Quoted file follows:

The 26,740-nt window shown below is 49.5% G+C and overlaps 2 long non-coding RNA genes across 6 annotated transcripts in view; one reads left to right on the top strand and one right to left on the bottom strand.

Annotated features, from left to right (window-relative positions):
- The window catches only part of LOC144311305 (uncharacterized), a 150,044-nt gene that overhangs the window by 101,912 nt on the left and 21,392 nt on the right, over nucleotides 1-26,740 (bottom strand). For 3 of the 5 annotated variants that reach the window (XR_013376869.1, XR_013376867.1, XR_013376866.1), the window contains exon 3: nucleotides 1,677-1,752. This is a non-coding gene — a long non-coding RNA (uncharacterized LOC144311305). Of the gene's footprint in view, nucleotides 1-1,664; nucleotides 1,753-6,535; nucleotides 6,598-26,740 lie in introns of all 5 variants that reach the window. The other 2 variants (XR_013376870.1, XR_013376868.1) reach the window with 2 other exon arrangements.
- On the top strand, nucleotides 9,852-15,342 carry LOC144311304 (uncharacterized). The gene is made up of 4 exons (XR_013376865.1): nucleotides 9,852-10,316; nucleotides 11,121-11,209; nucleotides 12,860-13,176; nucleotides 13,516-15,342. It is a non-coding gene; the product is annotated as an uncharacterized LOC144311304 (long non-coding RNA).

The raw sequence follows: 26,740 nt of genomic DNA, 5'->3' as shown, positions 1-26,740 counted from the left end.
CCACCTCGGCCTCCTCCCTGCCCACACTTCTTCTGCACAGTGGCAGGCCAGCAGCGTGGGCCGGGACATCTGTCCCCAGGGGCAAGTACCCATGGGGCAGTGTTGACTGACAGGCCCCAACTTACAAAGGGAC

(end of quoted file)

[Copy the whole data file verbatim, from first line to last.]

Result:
The 26,740-nt window shown below is 49.5% G+C and overlaps 2 long non-coding RNA genes across 6 annotated transcripts in view; one reads left to right on the top strand and one right to left on the bottom strand.

Annotated features, from left to right (window-relative positions):
- The window catches only part of LOC144311305 (uncharacterized), a 150,044-nt gene that overhangs the window by 101,912 nt on the left and 21,392 nt on the right, over nucleotides 1-26,740 (bottom strand). For 3 of the 5 annotated variants that reach the window (XR_013376869.1, XR_013376867.1, XR_013376866.1), the window contains exon 3: nucleotides 1,677-1,752. This is a non-coding gene — a long non-coding RNA (uncharacterized LOC144311305). Of the gene's footprint in view, nucleotides 1-1,664; nucleotides 1,753-6,535; nucleotides 6,598-26,740 lie in introns of all 5 variants that reach the window. The other 2 variants (XR_013376870.1, XR_013376868.1) reach the window with 2 other exon arrangements.
- On the top strand, nucleotides 9,852-15,342 carry LOC144311304 (uncharacterized). The gene is made up of 4 exons (XR_013376865.1): nucleotides 9,852-10,316; nucleotides 11,121-11,209; nucleotides 12,860-13,176; nucleotides 13,516-15,342. It is a non-coding gene; the product is annotated as an uncharacterized LOC144311304 (long non-coding RNA).

The raw sequence follows: 26,740 nt of genomic DNA, 5'->3' as shown, positions 1-26,740 counted from the left end.
CCACCTCGGCCTCCTCCCTGCCCACACTTCTTCTGCACAGTGGCAGGCCAGCAGCGTGGGCCGGGACATCTGTCCCCAGGGGCAAGTACCCATGGGGCAGTGTTGACTGACAGGCCCCAACTTACAAAGGGAC